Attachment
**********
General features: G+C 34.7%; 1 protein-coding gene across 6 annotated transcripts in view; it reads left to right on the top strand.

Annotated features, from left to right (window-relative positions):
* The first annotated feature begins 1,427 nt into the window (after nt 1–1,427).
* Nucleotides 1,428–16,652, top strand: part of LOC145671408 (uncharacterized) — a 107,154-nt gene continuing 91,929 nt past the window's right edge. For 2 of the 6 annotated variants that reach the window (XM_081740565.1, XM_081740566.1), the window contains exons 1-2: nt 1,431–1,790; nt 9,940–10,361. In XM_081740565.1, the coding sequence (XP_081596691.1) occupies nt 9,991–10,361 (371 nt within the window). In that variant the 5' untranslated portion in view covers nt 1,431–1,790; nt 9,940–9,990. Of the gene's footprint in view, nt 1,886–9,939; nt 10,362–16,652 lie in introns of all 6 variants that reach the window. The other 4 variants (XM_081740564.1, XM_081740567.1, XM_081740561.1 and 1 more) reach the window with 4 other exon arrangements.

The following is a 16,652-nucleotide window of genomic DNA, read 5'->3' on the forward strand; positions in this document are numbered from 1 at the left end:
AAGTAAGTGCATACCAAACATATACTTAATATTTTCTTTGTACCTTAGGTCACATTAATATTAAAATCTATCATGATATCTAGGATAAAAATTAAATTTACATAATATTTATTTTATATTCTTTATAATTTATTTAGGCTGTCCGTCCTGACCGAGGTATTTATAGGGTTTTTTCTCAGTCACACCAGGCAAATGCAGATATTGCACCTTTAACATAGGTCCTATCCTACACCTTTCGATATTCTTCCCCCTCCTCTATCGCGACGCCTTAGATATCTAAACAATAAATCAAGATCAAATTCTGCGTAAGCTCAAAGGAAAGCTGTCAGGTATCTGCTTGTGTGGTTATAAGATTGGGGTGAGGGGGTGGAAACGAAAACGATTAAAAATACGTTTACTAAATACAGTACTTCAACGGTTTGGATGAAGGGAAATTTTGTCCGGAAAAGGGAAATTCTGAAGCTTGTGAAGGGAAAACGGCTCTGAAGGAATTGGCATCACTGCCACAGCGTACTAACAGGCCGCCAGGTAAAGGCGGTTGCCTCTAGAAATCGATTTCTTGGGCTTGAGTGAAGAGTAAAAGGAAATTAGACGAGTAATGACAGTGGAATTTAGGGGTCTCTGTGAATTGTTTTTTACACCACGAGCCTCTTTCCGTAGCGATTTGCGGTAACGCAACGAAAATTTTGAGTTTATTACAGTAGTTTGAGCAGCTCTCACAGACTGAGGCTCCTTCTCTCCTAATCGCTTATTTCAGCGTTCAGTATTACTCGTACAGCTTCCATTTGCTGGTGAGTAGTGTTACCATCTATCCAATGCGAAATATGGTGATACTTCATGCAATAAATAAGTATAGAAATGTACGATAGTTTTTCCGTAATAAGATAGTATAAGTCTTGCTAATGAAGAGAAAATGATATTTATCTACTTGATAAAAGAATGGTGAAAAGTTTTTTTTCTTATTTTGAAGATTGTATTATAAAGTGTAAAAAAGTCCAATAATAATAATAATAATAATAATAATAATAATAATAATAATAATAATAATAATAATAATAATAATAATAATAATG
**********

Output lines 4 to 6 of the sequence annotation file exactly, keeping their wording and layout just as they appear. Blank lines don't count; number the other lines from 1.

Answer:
* Nucleotides 1,428–16,652, top strand: part of LOC145671408 (uncharacterized) — a 107,154-nt gene continuing 91,929 nt past the window's right edge. For 2 of the 6 annotated variants that reach the window (XM_081740565.1, XM_081740566.1), the window contains exons 1-2: nt 1,431–1,790; nt 9,940–10,361. In XM_081740565.1, the coding sequence (XP_081596691.1) occupies nt 9,991–10,361 (371 nt within the window). In that variant the 5' untranslated portion in view covers nt 1,431–1,790; nt 9,940–9,990. Of the gene's footprint in view, nt 1,886–9,939; nt 10,362–16,652 lie in introns of all 6 variants that reach the window. The other 4 variants (XM_081740564.1, XM_081740567.1, XM_081740561.1 and 1 more) reach the window with 4 other exon arrangements.

The following is a 16,652-nucleotide window of genomic DNA, read 5'->3' on the forward strand; positions in this document are numbered from 1 at the left end:
AAGTAAGTGCATACCAAACATATACTTAATATTTTCTTTGTACCTTAGGTCACATTAATATTAAAATCTATCATGATATCTAGGATAAAAATTAAATTTACATAATATTTATTTTATATTCTTTATAATTTATTTAGGCTGTCCGTCCTGACCGAGGTATTTATAGGGTTTTTTCTCAGTCACACCAGGCAAATGCAGATATTGCACCTTTAACATAGGTCCTATCCTACACCTTTCGATATTCTTCCCCCTCCTCTATCGCGACGCCTTAGATATCTAAACAATAAATCAAGATCAAATTCTGCGTAAGCTCAAAGGAAAGCTGTCAGGTATCTGCTTGTGTGGTTATAAGATTGGGGTGAGGGGGTGGAAACGAAAACGATTAAAAATACGTTTACTAAATACAGTACTTCAACGGTTTGGATGAAGGGAAATTTTGTCCGGAAAAGGGAAATTCTGAAGCTTGTGAAGGGAAAACGGCTCTGAAGGAATTGGCATCACTGCCACAGCGTACTAACAGGCCGCCAGGTAAAGGCGGTTGCCTCTAGAAATCGATTTCTTGGGCTTGAGTGAAGAGTAAAAGGAAATTAGACGAGTAATGACAGTGGAATTTAGGGGTCTCTGTGAATTGTTTTTTACACCACGAGCCTCTTTCCGTAGCGATTTGCGGTAACGCAACGAAAATTTTGAGTTTATTACAGTAGTTTGAGCAGCTCTCACAGACTGAGGCTCCTTCTCTCCTAATCGCTTATTTCAGCGTTCAGTATTACTCGTACAGCTTCCATTTGCTGGTGAGTAGTGTTACCATCTATCCAATGCGAAATATGGTGATACTTCATGCAATAAATAAGTATAGAAATGTACGATAGTTTTTCCGTAATAAGATAGTATAAGTCTTGCTAATGAAGAGAAAATGATATTTATCTACTTGATAAAAGAATGGTGAAAAGTTTTTTTTCTTATTTTGAAGATTGTATTATAAAGTGTAAAAAAGTCCAATAATAATAATAATAATAATAATAATAATAATAATAATAATAATAATAATAATAATAATAATAATAATAATAATG